Miami, United States: World number one Novak Djokovic surpassed Roger Federer as the highest-earning player in ATP Tour history on Sunday after capturing a third consecutive Miami Open crown with a 6-3, 6-4 victory over Japan’s Kei Nishikori.
Djokovic’s win—his sixth career victory in Miami to equal Andre Agassi’s record—saw him pocket $1.028 million (902,000 euros), taking him past Federer as the all-time ATP earnings leader with $98,199,548 to the Swiss great’s $97,855,881.
‘It was my best performance of the tournament,’ the 28-year-old Serbian said. ‘It came at the right time against a great player.’
Djokovic’s win also took him to a record 28th career ATP Masters title, one better than the old mark he shared with Spain’s Rafael Nadal.
‘The fact I managed to win the most Masters ever is a remarkable achievement I’m very proud of,’ Djokovic said.
Sunday’s victory was also Djokovic’s 714th career win, moving him to 11th on the all-time list, one more than his coach, German six-time Grand Slam champion Boris Becker.
‘I’m grateful and proud of all the achievements,’ Djokovic said. ‘To put myself in position to have the records and be in the history books is a great accomplishment … Hopefully I can make many more records.’
Novak’s Miami springboard
Djokovic, who claimed his 63rd career ATP title, stretched his Miami win streak to 16 matches with his 30thvictory in 31 starts over five years. His first Masters win came at Miami in 2007 and still inspires him.
‘It has been a springboard for everything that has come after,’ Djokovic said. ‘Opened a lot of doors for me. Made me realize I could beat the best players in the world.’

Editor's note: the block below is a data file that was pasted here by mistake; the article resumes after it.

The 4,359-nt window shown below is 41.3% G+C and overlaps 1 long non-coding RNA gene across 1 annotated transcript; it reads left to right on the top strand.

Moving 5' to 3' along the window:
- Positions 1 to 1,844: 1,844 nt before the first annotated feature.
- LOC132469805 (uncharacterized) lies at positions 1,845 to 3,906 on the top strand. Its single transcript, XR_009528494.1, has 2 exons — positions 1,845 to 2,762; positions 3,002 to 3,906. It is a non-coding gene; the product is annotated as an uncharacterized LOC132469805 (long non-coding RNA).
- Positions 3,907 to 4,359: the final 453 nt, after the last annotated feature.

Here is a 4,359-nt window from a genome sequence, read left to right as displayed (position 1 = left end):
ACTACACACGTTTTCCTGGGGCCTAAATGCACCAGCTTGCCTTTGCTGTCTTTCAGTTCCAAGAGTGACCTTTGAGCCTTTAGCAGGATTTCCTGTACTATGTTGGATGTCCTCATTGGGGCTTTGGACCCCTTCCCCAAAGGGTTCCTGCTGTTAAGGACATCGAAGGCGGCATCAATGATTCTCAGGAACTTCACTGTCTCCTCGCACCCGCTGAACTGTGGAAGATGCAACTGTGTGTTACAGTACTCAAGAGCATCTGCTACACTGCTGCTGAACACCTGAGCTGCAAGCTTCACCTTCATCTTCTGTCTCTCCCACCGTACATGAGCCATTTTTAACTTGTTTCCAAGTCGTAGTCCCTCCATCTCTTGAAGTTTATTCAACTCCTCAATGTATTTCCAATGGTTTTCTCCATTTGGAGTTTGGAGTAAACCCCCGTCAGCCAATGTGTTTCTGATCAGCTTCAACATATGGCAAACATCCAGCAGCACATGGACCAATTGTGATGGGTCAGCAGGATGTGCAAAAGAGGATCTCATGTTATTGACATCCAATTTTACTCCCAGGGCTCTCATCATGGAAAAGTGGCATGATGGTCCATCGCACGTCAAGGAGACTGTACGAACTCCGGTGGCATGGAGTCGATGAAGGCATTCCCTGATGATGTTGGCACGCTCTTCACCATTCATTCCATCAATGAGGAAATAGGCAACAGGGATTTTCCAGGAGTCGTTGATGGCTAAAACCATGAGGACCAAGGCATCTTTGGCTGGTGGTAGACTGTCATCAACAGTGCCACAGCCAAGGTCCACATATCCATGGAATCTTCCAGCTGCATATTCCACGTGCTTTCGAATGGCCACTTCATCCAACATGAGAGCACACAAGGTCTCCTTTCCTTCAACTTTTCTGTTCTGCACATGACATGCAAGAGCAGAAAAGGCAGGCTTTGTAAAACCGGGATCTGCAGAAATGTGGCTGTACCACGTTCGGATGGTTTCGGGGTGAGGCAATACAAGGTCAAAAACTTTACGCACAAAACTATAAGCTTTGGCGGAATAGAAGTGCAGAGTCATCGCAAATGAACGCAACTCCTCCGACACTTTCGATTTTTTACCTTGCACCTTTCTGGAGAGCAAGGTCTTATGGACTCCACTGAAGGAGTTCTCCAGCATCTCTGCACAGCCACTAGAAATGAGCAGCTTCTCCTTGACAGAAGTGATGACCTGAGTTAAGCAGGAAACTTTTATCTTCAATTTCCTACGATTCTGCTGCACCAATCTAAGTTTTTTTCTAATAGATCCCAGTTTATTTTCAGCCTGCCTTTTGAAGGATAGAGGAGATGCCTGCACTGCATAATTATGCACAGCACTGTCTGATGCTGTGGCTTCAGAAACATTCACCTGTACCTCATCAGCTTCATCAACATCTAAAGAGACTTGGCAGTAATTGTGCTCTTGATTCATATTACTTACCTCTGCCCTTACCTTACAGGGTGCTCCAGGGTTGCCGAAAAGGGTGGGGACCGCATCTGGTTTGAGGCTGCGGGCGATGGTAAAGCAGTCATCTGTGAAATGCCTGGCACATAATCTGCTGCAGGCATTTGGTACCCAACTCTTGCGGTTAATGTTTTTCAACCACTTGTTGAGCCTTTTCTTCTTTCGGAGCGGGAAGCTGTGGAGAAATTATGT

Djokovic improved to 28-1 this year, the lone loss coming when an eye problem forced a Dubai quarter-final retirement against Spain’s Feliciano Lopez.
Djokovic, who in January won at Doha and captured an 11th career Grand Slam title at the Australian Open, also swept the US double of Miami and Indian Wells for the third year in a row and fourth time overall.
‘The most successful month of my career is March,’ Djokovic said. ‘I enjoy these two tournaments the most of any in my career.’
Nishikori, who made 30 unforced errors against just 10 winners, suffered his sixth consecutive loss in meetings with Djokovic, who leads their career rivalry 7-2.
‘It was a tough match,’ Nishikori said. ‘Playing Novak is always a great challenge for me.’
Nishikori feels pressure
Djokovic, who didn’t drop a set at Miami, broke Nishikori in four of his first five service games to seize command.
‘He played great tennis. That’s why I couldn’t play like I wanted,’ Nishikori said. ‘My serve wasn’t going. It was a shame to have that because he had a great return and I felt a lot of pressure on my service games. He played good and I could have played a little better.’
Djokovic took advantage of a Nishikori miss-hit backhand to break in the eighth game and held at love to grab the opening set after 34 minutes.
Nishikori surrendered a break to begin the second set with consecutive errant backhands.
Nishikori, who said his left knee was fine despite having a trainer treat it in the second set, hit a forehand long to be broken to end the match after 86 minutes.
‘It’s tough to find his weakness,’ Nishikori said. ‘He has great defense. It’s tough to break his game.’
As part of his victory celebration, Djokovic kissed his left hand and patted it on the court several times.
‘I certainly hope the love affair continues in the years to come,’ Djokovic said.
Nishikori, 26, was in only his second career ATP Masters final, after Madrid in 2014, while Djokovic was in his 11th consecutive such final, improving his record in that run to 56-2.